‘That’s another thing I’m worried about: Amy. In the dark. With Little Russ Thompson...’
On the surface, Honey, I Shrunk the Kids is hardly a cinematic milestone. Watching it again recently for the first time in almost thirty years made me long for the days of practical effects and ingenious set design, however. This film was in cinemas at the same time as Tim Burton’s Batman, and whatever you think about Burton and his work (I’m not a fan) there is no denying that he made Gotham look menacing and unique and alive. The same is true of Honey, I Shrunk the Kids. The sets took nine months of 12-hour days to complete and all that hard work pays off in the final product…
Scientist Wayne Szalinski (Rick Moranis) is struggling to keep his family together possibly because he devotes all of his time to attempting to invent a shrink ray. His next-door neighbour Big Russ Thompson (Matt Frewer) and his family simply want to go on a fishing trip. Big Russ (as he is billed in the credits) is a simple man and a wonderful character – the best in the movie. Following a mishap with a baseball, Wayne’s kids Amy (Amy O’Neill) and Nick (Robert Oliveri) and Big Russ’s offspring Little Russ (Thomas Wilson Brown) and Ron (Jared Rushton) are shrunk to the size of a small insect. Ahh 1989. Dive in. The water’s lovely.
Director Joe Johnston had worked as VFX artist on Raiders of the Lost Ark before Honey… and went on to direct Jumanji, Jurassic Park III and Captain America: The First Avenger. This is a man who knows his way around big budgets and lots of effects. And it shows here. The set design is utterly absorbing, even beautiful in places, much like Dagobah from The Empire Strikes Back or the fire swamp from The Princess Bride. They really don’t make them like they used to, kids.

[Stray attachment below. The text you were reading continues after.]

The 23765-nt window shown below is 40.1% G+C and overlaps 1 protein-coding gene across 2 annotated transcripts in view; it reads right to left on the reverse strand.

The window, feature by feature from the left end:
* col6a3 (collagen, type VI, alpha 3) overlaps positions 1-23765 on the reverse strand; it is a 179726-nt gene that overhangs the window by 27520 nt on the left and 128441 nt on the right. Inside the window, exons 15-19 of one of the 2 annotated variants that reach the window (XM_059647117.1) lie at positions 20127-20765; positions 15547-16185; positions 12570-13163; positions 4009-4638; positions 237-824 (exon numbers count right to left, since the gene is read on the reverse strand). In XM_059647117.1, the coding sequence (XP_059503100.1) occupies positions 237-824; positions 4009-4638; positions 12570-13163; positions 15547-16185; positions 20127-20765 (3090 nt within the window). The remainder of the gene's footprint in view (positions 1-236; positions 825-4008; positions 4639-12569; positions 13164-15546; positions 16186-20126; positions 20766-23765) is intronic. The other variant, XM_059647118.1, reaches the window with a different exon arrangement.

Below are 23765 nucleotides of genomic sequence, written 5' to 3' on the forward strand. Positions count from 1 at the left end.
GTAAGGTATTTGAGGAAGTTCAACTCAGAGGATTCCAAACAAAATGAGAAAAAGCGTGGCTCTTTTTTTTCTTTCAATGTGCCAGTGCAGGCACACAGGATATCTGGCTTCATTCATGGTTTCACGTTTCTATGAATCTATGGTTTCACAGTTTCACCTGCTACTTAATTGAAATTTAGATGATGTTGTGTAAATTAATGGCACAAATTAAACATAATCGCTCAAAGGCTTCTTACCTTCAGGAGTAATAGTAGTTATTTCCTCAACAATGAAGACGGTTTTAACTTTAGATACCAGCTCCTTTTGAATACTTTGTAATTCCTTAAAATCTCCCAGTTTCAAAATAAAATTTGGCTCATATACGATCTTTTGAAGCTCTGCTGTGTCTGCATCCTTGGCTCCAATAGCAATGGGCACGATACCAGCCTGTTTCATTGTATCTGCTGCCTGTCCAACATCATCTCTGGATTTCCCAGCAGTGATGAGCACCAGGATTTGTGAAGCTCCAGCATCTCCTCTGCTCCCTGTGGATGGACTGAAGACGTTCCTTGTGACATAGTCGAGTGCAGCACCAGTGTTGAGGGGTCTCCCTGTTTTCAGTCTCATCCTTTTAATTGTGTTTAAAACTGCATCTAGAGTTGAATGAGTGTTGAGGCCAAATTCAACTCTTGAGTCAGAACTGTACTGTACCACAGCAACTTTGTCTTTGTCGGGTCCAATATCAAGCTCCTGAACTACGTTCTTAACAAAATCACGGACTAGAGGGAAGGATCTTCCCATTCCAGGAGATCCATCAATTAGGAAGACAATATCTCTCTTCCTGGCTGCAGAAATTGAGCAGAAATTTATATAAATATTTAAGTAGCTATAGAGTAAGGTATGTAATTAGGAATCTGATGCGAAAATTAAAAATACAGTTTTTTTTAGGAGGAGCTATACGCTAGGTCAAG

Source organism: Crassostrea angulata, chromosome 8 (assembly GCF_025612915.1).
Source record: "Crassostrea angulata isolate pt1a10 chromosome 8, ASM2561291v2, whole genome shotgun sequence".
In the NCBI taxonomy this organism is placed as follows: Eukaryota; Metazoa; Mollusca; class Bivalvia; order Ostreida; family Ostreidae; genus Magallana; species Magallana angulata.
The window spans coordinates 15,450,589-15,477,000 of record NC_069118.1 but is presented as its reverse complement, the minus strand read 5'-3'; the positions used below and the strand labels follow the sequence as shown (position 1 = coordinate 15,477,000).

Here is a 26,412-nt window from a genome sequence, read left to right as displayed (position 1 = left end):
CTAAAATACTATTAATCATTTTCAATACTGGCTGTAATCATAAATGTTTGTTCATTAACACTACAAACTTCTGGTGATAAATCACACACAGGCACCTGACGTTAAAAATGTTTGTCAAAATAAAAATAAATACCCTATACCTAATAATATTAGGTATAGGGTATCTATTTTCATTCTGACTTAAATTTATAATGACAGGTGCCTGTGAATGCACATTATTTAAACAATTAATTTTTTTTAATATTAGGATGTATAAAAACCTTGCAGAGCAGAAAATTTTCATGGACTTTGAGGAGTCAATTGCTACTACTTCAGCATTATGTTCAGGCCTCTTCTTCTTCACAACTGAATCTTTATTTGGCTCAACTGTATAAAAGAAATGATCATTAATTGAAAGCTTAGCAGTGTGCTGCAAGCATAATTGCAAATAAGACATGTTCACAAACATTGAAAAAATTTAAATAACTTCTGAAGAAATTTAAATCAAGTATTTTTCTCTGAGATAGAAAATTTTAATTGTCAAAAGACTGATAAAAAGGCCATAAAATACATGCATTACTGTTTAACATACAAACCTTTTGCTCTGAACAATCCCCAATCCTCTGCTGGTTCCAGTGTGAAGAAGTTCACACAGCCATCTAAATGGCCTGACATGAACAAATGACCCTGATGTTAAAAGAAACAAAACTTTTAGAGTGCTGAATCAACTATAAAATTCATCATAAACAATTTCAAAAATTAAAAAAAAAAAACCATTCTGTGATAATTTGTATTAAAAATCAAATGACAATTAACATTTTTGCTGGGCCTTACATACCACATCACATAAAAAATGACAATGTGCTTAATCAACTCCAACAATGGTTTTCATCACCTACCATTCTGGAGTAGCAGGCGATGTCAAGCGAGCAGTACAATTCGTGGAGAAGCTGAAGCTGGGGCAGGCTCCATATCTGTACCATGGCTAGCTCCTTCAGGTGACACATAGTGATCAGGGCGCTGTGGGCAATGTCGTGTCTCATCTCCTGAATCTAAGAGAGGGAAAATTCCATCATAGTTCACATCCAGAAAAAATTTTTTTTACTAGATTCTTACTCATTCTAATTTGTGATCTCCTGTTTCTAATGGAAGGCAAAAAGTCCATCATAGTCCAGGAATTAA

Aside from the mise-en-scene, the film itself is a whole load of cheerful nonsense. Some lovely low-stakes fun anchored by excellent performances from Moranis and Frewer and a spirited contribution from the younger cast members. The fact that the script comes from a pair of horror legends in Stuart Gordon (Re-Animator) and Brian Yuzna (Society) ensures that large sections of the film are pleasingly dark, something that is sadly missing from the more sanitised Disney offerings of recent years.
Honey, I Shrunk the Kids is what happens when you let a bunch of talented people create the art they want to make. The result is a film that was a critical and commercial smash. I thoroughly enjoyed revisiting it.